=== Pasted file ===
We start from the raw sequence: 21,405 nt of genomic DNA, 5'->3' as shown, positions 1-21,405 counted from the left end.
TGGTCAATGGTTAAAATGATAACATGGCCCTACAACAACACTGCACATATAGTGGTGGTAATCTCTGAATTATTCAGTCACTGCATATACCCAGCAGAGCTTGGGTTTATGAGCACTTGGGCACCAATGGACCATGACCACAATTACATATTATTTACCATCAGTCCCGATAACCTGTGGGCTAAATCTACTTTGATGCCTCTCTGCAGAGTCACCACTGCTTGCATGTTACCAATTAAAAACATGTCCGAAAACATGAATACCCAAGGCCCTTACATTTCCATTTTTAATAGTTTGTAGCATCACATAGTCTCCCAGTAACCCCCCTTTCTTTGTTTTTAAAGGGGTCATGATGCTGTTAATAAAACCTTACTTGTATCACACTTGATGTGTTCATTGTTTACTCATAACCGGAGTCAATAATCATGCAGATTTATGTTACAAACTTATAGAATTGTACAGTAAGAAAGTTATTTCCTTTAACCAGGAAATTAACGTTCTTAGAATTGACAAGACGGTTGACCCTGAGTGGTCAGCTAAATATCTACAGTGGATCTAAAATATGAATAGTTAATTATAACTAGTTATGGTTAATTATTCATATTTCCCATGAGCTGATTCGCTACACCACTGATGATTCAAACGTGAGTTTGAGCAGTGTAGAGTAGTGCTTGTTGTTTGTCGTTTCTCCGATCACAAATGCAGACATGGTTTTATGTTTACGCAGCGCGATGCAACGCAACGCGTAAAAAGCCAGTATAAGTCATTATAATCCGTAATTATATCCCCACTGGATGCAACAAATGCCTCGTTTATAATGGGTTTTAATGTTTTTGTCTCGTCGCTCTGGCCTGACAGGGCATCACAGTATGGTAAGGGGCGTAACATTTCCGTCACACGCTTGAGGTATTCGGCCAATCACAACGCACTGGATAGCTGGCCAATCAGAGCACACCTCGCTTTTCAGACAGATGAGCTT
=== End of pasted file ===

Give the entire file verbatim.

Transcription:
We start from the raw sequence: 21,405 nt of genomic DNA, 5'->3' as shown, positions 1-21,405 counted from the left end.
TGGTCAATGGTTAAAATGATAACATGGCCCTACAACAACACTGCACATATAGTGGTGGTAATCTCTGAATTATTCAGTCACTGCATATACCCAGCAGAGCTTGGGTTTATGAGCACTTGGGCACCAATGGACCATGACCACAATTACATATTATTTACCATCAGTCCCGATAACCTGTGGGCTAAATCTACTTTGATGCCTCTCTGCAGAGTCACCACTGCTTGCATGTTACCAATTAAAAACATGTCCGAAAACATGAATACCCAAGGCCCTTACATTTCCATTTTTAATAGTTTGTAGCATCACATAGTCTCCCAGTAACCCCCCTTTCTTTGTTTTTAAAGGGGTCATGATGCTGTTAATAAAACCTTACTTGTATCACACTTGATGTGTTCATTGTTTACTCATAACCGGAGTCAATAATCATGCAGATTTATGTTACAAACTTATAGAATTGTACAGTAAGAAAGTTATTTCCTTTAACCAGGAAATTAACGTTCTTAGAATTGACAAGACGGTTGACCCTGAGTGGTCAGCTAAATATCTACAGTGGATCTAAAATATGAATAGTTAATTATAACTAGTTATGGTTAATTATTCATATTTCCCATGAGCTGATTCGCTACACCACTGATGATTCAAACGTGAGTTTGAGCAGTGTAGAGTAGTGCTTGTTGTTTGTCGTTTCTCCGATCACAAATGCAGACATGGTTTTATGTTTACGCAGCGCGATGCAACGCAACGCGTAAAAAGCCAGTATAAGTCATTATAATCCGTAATTATATCCCCACTGGATGCAACAAATGCCTCGTTTATAATGGGTTTTAATGTTTTTGTCTCGTCGCTCTGGCCTGACAGGGCATCACAGTATGGTAAGGGGCGTAACATTTCCGTCACACGCTTGAGGTATTCGGCCAATCACAACGCACTGGATAGCTGGCCAATCAGAGCACACCTCGCTTTTCAGACAGATGAGCTT